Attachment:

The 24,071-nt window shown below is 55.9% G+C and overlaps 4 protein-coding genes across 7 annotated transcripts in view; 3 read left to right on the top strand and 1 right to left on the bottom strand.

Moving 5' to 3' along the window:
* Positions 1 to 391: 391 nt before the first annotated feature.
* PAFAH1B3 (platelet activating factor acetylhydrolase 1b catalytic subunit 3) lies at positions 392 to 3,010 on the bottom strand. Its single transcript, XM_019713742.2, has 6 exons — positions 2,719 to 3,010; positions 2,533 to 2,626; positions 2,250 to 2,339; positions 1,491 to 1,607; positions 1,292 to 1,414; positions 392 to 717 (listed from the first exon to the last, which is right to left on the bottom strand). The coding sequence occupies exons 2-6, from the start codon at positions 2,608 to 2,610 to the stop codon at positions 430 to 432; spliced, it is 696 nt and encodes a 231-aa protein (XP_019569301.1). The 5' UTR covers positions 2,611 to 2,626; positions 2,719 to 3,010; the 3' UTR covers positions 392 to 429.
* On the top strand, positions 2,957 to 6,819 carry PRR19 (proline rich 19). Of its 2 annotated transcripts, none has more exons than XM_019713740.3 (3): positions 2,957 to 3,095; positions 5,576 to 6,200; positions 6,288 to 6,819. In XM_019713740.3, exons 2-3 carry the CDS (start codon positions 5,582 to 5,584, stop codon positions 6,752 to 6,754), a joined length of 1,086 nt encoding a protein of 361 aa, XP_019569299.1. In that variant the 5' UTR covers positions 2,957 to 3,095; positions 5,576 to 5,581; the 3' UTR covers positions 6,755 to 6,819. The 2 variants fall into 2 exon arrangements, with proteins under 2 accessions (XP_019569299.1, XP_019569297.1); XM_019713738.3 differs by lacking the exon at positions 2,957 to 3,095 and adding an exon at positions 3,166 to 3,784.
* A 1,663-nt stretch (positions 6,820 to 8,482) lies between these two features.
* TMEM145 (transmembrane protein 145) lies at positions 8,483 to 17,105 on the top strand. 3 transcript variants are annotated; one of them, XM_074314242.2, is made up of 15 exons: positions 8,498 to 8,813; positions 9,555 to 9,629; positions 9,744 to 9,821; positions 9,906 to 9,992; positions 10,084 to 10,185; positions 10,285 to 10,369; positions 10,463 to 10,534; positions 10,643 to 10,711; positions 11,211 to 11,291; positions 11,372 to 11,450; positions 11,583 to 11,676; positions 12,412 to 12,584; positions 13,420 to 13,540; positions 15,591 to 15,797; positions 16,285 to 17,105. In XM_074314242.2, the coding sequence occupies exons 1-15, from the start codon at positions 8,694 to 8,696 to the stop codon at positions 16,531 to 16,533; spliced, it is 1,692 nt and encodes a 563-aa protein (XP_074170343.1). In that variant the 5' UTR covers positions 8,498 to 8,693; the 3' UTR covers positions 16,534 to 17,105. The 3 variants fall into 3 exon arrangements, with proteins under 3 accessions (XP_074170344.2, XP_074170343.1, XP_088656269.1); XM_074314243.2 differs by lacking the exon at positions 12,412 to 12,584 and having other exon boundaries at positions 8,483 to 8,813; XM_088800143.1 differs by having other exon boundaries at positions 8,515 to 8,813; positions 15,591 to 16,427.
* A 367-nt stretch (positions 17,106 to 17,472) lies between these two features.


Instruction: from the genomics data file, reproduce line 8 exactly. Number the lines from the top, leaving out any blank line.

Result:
* A 367-nt stretch (positions 17,106 to 17,472) lies between these two features.